My title

How crowdfunding can tackle inequality, urban density

How crowdfunding can tackle inequality, urban density

by RODRIGO NINO, founder and CEO, Prodigy Network  | Jul 29, 2015

In the 19th century, there were only 11 cities with over one million inhabitants. Today there are over 500 cities around the world where the population stands above 1 million. 

There are over 7 billion souls on this planet and this number is predicted to grow to 11 billion by 2050, creating many predictable challenges and, as one would expect, many unforeseen problems, as increasing demands are placed on urban areas, infrastructure, and our intrinsic sense of community.

As it stands now, 54 percent of this growing population lives in cities, but urban density has skyrocketed in recent years. Unfortunately, development and infrastructure have been lagging behind as the quality of life for citizens has rapidly deteriorated in some metropolitan centers. Traffic seems to worsen everywhere, security is always a problem, and the impact on the environment is potentially devastating.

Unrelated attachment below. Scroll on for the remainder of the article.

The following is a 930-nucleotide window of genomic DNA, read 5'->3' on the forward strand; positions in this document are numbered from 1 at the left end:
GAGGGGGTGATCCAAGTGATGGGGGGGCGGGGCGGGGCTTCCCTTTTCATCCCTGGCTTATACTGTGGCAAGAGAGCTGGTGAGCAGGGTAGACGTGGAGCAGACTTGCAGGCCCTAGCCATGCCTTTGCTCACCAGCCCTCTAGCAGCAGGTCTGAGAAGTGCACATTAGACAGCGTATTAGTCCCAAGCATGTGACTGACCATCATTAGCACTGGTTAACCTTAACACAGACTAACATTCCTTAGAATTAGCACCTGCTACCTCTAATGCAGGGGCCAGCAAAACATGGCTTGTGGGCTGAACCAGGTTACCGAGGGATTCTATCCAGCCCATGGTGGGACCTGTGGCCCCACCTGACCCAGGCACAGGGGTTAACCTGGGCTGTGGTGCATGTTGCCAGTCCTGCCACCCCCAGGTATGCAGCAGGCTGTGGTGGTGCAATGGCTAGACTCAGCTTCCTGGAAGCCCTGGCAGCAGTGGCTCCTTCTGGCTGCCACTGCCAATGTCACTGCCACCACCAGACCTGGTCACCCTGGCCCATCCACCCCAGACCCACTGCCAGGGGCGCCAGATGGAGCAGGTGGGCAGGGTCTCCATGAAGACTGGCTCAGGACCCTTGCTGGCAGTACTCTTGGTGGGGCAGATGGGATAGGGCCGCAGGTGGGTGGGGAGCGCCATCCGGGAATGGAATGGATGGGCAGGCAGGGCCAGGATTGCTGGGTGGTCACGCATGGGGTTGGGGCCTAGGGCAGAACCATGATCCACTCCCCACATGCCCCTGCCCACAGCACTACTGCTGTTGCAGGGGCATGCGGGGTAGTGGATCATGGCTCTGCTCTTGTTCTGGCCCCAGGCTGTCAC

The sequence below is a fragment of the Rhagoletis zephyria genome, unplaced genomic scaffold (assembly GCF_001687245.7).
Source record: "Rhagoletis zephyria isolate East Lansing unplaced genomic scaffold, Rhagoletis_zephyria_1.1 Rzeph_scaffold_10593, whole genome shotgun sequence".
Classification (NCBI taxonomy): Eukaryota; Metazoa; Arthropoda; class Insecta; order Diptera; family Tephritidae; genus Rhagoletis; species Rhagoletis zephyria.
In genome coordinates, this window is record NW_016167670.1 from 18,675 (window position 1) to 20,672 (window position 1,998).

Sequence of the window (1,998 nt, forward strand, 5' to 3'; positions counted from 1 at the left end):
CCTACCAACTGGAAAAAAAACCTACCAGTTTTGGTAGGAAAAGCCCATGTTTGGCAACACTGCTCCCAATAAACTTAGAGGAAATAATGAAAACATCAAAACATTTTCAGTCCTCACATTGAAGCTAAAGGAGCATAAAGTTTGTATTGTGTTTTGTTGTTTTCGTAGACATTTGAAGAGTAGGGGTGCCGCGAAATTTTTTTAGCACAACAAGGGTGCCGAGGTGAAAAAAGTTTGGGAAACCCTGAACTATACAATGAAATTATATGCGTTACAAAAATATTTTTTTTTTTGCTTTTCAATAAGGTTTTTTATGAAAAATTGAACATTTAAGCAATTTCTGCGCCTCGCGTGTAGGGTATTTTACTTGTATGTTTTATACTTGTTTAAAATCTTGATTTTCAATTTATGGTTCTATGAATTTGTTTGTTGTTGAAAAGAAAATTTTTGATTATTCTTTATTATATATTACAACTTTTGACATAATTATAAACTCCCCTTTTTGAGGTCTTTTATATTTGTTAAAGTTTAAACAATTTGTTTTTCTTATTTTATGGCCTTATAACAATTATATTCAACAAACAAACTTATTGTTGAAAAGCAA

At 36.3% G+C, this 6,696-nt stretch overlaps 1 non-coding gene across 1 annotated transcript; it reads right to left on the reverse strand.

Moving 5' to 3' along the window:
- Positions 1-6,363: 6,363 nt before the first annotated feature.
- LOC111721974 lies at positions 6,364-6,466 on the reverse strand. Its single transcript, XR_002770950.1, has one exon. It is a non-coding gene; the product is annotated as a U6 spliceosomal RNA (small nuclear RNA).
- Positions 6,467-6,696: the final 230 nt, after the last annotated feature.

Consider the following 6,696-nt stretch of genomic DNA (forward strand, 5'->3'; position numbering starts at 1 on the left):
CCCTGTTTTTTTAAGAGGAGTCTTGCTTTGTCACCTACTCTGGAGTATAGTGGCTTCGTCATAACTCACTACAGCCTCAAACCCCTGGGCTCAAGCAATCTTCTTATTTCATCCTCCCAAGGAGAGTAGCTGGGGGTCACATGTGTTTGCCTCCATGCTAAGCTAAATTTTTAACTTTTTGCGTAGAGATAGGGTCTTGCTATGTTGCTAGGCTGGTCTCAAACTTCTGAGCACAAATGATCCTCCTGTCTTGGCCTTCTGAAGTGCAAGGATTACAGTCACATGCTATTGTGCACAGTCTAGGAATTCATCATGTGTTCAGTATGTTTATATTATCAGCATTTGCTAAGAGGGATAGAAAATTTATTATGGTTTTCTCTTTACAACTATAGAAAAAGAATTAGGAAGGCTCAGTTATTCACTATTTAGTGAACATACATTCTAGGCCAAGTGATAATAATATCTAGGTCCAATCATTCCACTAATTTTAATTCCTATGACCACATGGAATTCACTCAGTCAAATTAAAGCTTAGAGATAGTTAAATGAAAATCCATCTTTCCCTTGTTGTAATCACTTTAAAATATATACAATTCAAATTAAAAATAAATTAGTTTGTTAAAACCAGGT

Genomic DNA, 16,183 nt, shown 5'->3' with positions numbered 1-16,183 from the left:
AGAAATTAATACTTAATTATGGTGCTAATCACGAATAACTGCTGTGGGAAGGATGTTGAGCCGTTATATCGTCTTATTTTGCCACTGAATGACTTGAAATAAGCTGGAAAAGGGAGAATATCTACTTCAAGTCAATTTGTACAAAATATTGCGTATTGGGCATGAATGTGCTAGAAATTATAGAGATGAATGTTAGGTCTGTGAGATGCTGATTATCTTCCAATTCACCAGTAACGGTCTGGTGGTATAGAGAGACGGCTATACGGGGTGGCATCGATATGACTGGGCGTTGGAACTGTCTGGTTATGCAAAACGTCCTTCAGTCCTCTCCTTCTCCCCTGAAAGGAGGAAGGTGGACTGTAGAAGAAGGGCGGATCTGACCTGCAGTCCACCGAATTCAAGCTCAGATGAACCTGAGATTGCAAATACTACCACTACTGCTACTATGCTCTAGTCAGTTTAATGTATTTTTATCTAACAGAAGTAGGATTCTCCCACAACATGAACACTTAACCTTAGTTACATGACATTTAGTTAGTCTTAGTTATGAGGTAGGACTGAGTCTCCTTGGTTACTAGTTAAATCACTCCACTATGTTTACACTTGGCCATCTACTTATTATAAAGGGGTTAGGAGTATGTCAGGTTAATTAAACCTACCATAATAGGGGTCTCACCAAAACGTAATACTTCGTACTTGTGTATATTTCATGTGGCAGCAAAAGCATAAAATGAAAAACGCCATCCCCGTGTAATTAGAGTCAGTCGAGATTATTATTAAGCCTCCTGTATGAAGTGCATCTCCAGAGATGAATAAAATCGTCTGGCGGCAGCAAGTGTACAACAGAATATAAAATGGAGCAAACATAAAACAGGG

As many concerned individuals understand, governments lack the necessary resources or proper motivation. The private sector is not always aligned with projects that are the most vital in cities. Returns may be too low and the risk exceptionally high.

RICH v. POOR. Exacerbating the situation, inequality has topped levels that undermine growth itself, even as global wealth has jumped substantially during the past 100 years. It is not only the challenges of urban density that are rampant. It is also that cities are filling with an under-class creating a social dynamic where frustration can turn very quickly into civil unrest.